Building on the new recording style introduced in Horror Part IV Ė The Thing with Two Heads, (live, real-time recordings in a studio set up with a variety of instruments and without the overdubbed collaging that made up much of his earlier home recordings), Chadbourne here creates a suite for prepared, and very prepared, guitar.
The result is more musical than the kill-your-fathers destruction of Part IV, but is no less personal. Chadbourne approaches each of the eight pieces like a problem to solve. Unfortunately, we donít get any clues to the preparations of the instruments, but the impression is of the artist facing instruments outfitted with metal mutes and clips deadening the strings and, like a not-necessarily-stoned-but-experienced Anne-Sullivan, teaching them to sing.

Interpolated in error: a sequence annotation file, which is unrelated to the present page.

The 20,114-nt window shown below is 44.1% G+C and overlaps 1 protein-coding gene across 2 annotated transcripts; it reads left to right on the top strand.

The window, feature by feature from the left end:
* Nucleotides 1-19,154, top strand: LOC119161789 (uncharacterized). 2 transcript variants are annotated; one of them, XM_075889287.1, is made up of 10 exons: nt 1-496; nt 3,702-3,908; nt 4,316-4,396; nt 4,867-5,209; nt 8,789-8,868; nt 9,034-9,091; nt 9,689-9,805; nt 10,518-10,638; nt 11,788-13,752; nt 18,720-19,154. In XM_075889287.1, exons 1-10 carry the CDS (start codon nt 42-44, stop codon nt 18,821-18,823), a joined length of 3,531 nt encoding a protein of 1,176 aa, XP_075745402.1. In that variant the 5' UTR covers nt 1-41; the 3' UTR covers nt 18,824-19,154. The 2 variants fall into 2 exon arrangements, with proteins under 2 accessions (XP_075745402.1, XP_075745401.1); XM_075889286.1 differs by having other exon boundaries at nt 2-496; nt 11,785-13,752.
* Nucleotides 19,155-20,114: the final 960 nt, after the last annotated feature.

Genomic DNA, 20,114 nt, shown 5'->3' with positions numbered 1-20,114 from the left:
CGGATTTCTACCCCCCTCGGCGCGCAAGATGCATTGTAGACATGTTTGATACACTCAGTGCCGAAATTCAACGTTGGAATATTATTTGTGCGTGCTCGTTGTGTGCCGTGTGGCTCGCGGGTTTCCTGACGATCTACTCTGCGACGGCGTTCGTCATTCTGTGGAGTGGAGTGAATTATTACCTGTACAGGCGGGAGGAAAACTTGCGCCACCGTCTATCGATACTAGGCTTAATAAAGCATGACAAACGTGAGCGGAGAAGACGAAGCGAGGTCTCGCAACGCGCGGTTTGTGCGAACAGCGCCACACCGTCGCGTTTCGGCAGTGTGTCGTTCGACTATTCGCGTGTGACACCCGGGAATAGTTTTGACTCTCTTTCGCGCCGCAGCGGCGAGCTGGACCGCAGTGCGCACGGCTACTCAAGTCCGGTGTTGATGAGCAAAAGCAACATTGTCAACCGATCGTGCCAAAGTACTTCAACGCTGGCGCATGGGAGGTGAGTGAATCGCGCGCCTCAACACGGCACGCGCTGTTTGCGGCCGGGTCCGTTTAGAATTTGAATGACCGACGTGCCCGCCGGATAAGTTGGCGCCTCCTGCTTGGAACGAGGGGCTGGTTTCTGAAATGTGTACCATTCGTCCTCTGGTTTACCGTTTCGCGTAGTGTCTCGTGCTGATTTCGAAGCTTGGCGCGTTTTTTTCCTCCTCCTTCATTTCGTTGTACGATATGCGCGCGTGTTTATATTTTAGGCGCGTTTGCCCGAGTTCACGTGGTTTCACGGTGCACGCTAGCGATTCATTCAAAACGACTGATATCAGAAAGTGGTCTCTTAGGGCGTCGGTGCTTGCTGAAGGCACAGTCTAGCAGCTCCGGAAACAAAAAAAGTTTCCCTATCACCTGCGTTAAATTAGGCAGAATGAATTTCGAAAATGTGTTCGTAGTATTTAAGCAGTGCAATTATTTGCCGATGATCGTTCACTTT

Individually, the pieces are a series of noisy meditations. Distortion and overtone, quiet and brutal, unmuted strings ringing in the breeze, the tracks are challenging minuets exploring 6-string sonorities. As a whole, Horror Part V is a keyhole through which one can glimpse what it is the guitarist finds musical, when it is that he happens on a buzz deserving special attention or just the right sequence of hammered notes to force through a broken amp. Like the work of Derek Bailey and other great guitar experimenters, this isnít guitar music so much as music about guitars, and as such might be most rewarding for other guitarists. Itís not about prowess and dexterity. Itís an attempt (not the first, but a solid one) to discover the full vocabulary of the instrument, the as-yet uncharted sounds contained within. As such, itís a fascinating, viable work.
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